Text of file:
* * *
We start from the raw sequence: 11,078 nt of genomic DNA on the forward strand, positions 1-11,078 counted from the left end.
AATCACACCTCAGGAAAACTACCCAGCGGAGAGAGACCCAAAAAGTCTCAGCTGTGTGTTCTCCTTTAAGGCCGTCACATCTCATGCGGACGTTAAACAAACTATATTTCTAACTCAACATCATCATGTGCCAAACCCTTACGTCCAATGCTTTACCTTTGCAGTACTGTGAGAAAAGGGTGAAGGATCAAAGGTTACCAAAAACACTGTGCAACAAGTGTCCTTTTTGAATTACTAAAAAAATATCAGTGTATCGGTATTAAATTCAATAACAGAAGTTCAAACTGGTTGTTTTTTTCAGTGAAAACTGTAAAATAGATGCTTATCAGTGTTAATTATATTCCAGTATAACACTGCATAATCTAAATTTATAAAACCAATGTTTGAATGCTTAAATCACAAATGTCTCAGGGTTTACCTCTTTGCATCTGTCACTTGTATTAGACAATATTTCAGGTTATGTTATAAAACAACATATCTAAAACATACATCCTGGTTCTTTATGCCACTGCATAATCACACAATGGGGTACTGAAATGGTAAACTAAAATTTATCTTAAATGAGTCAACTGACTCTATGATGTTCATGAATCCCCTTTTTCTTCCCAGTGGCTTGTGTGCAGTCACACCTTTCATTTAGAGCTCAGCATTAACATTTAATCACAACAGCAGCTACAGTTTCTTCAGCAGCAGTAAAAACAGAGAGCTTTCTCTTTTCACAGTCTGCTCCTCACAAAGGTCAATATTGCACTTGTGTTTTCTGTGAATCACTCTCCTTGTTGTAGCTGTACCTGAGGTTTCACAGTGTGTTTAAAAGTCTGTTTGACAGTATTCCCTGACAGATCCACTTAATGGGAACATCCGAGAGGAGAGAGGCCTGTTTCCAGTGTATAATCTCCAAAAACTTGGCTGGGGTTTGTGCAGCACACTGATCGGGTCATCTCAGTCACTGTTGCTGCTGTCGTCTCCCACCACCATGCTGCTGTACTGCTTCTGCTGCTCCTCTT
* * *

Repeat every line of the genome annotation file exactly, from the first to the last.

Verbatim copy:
We start from the raw sequence: 11,078 nt of genomic DNA on the forward strand, positions 1-11,078 counted from the left end.
AATCACACCTCAGGAAAACTACCCAGCGGAGAGAGACCCAAAAAGTCTCAGCTGTGTGTTCTCCTTTAAGGCCGTCACATCTCATGCGGACGTTAAACAAACTATATTTCTAACTCAACATCATCATGTGCCAAACCCTTACGTCCAATGCTTTACCTTTGCAGTACTGTGAGAAAAGGGTGAAGGATCAAAGGTTACCAAAAACACTGTGCAACAAGTGTCCTTTTTGAATTACTAAAAAAATATCAGTGTATCGGTATTAAATTCAATAACAGAAGTTCAAACTGGTTGTTTTTTTCAGTGAAAACTGTAAAATAGATGCTTATCAGTGTTAATTATATTCCAGTATAACACTGCATAATCTAAATTTATAAAACCAATGTTTGAATGCTTAAATCACAAATGTCTCAGGGTTTACCTCTTTGCATCTGTCACTTGTATTAGACAATATTTCAGGTTATGTTATAAAACAACATATCTAAAACATACATCCTGGTTCTTTATGCCACTGCATAATCACACAATGGGGTACTGAAATGGTAAACTAAAATTTATCTTAAATGAGTCAACTGACTCTATGATGTTCATGAATCCCCTTTTTCTTCCCAGTGGCTTGTGTGCAGTCACACCTTTCATTTAGAGCTCAGCATTAACATTTAATCACAACAGCAGCTACAGTTTCTTCAGCAGCAGTAAAAACAGAGAGCTTTCTCTTTTCACAGTCTGCTCCTCACAAAGGTCAATATTGCACTTGTGTTTTCTGTGAATCACTCTCCTTGTTGTAGCTGTACCTGAGGTTTCACAGTGTGTTTAAAAGTCTGTTTGACAGTATTCCCTGACAGATCCACTTAATGGGAACATCCGAGAGGAGAGAGGCCTGTTTCCAGTGTATAATCTCCAAAAACTTGGCTGGGGTTTGTGCAGCACACTGATCGGGTCATCTCAGTCACTGTTGCTGCTGTCGTCTCCCACCACCATGCTGCTGTACTGCTTCTGCTGCTCCTCTT